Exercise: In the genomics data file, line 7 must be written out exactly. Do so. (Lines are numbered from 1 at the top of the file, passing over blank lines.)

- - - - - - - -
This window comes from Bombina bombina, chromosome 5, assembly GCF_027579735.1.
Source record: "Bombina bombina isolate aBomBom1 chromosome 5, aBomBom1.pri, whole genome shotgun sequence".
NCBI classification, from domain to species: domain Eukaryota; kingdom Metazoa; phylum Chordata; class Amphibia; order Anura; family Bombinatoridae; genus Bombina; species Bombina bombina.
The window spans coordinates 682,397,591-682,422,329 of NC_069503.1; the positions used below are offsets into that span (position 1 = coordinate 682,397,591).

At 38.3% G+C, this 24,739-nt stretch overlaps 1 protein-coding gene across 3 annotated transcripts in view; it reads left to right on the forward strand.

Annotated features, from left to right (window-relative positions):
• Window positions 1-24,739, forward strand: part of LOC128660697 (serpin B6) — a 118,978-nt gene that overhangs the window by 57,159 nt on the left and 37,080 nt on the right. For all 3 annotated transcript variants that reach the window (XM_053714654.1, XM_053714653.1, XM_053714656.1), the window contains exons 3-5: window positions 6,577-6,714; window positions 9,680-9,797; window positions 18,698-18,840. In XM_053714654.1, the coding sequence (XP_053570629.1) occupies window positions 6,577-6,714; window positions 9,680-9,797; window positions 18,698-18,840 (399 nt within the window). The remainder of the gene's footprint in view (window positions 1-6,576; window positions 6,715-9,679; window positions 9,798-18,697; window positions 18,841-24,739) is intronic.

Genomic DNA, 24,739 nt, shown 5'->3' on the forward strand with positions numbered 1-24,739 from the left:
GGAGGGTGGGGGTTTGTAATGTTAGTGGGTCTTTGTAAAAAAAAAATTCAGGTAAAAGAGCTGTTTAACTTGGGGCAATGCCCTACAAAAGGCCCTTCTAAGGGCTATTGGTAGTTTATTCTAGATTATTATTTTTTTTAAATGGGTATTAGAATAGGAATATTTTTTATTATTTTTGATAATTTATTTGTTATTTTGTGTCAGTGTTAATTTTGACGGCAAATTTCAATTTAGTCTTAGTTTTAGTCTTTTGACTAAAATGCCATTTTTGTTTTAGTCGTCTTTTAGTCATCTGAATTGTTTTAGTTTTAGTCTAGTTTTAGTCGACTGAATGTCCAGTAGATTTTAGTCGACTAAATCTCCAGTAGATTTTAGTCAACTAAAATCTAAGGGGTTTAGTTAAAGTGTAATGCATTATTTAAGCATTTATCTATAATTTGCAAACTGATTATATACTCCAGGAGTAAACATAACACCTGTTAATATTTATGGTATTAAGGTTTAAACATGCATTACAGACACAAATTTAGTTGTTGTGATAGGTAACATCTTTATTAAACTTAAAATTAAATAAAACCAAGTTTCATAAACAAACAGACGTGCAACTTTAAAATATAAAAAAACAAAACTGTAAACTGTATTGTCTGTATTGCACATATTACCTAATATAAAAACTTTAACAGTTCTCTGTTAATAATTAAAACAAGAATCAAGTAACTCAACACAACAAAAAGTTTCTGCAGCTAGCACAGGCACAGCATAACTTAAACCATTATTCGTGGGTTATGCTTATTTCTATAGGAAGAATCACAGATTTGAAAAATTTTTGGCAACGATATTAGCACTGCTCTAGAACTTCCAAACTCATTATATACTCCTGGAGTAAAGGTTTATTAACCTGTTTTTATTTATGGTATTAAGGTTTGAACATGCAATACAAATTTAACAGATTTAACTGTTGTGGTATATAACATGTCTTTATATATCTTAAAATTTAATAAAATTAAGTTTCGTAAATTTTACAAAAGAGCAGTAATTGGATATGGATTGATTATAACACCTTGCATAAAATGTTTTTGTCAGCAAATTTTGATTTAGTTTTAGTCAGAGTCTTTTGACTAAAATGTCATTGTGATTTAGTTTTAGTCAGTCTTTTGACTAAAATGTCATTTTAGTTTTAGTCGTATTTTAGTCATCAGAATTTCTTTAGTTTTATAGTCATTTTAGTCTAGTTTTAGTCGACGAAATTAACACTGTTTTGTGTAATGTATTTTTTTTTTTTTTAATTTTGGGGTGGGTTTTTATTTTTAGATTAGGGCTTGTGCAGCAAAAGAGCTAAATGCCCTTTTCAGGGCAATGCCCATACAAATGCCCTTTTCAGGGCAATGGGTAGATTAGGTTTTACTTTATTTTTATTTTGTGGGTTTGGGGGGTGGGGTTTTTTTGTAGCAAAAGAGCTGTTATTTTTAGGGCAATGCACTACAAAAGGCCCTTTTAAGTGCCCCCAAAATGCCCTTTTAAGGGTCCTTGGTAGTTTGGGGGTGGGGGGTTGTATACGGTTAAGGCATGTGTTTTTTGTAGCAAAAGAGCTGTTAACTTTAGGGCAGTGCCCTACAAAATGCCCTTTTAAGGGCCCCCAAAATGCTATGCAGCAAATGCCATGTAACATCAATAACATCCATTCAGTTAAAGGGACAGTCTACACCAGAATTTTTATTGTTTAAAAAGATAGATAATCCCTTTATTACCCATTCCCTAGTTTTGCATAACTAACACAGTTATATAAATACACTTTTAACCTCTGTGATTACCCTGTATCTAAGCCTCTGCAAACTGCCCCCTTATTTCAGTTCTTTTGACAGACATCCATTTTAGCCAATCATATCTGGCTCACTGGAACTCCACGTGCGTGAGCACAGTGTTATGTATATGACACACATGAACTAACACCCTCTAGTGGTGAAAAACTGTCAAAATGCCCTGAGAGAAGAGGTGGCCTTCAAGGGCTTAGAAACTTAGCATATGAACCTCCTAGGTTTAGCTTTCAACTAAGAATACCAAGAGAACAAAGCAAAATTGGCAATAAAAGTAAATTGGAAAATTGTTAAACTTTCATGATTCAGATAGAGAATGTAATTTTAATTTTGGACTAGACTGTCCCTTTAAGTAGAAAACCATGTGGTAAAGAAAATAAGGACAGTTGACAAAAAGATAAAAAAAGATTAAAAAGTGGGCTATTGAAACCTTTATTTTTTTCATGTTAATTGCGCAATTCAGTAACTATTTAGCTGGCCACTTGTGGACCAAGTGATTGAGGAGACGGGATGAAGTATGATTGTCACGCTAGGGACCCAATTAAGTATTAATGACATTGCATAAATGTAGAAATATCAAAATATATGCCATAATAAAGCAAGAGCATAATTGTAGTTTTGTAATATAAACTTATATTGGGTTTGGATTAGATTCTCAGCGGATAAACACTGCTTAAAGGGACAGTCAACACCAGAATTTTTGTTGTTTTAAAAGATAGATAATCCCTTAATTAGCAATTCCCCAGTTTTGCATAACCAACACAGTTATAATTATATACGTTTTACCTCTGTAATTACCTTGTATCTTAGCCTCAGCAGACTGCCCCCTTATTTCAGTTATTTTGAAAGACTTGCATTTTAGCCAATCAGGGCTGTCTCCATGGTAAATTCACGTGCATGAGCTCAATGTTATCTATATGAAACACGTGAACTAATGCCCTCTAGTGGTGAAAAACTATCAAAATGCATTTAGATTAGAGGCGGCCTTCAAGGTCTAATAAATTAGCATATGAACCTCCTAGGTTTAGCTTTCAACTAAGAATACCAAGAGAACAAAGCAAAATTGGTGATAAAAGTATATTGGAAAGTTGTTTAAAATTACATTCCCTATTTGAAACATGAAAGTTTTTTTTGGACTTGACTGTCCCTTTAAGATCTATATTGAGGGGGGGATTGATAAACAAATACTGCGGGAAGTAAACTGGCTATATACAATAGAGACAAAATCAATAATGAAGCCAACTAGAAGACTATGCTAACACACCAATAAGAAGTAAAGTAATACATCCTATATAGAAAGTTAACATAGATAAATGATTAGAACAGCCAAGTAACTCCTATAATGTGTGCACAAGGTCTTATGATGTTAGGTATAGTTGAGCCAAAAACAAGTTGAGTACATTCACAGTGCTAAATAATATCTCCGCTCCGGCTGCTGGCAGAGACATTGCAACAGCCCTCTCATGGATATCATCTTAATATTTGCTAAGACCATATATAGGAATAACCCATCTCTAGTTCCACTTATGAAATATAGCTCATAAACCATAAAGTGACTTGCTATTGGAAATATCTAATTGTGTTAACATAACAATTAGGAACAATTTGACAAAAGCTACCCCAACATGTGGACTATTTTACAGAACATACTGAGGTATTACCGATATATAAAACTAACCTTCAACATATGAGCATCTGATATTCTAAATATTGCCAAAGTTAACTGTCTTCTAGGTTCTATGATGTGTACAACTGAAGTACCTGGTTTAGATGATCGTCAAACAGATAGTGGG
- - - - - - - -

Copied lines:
• Window positions 1-24,739, forward strand: part of LOC128660697 (serpin B6) — a 118,978-nt gene that overhangs the window by 57,159 nt on the left and 37,080 nt on the right. For all 3 annotated transcript variants that reach the window (XM_053714654.1, XM_053714653.1, XM_053714656.1), the window contains exons 3-5: window positions 6,577-6,714; window positions 9,680-9,797; window positions 18,698-18,840. In XM_053714654.1, the coding sequence (XP_053570629.1) occupies window positions 6,577-6,714; window positions 9,680-9,797; window positions 18,698-18,840 (399 nt within the window). The remainder of the gene's footprint in view (window positions 1-6,576; window positions 6,715-9,679; window positions 9,798-18,697; window positions 18,841-24,739) is intronic.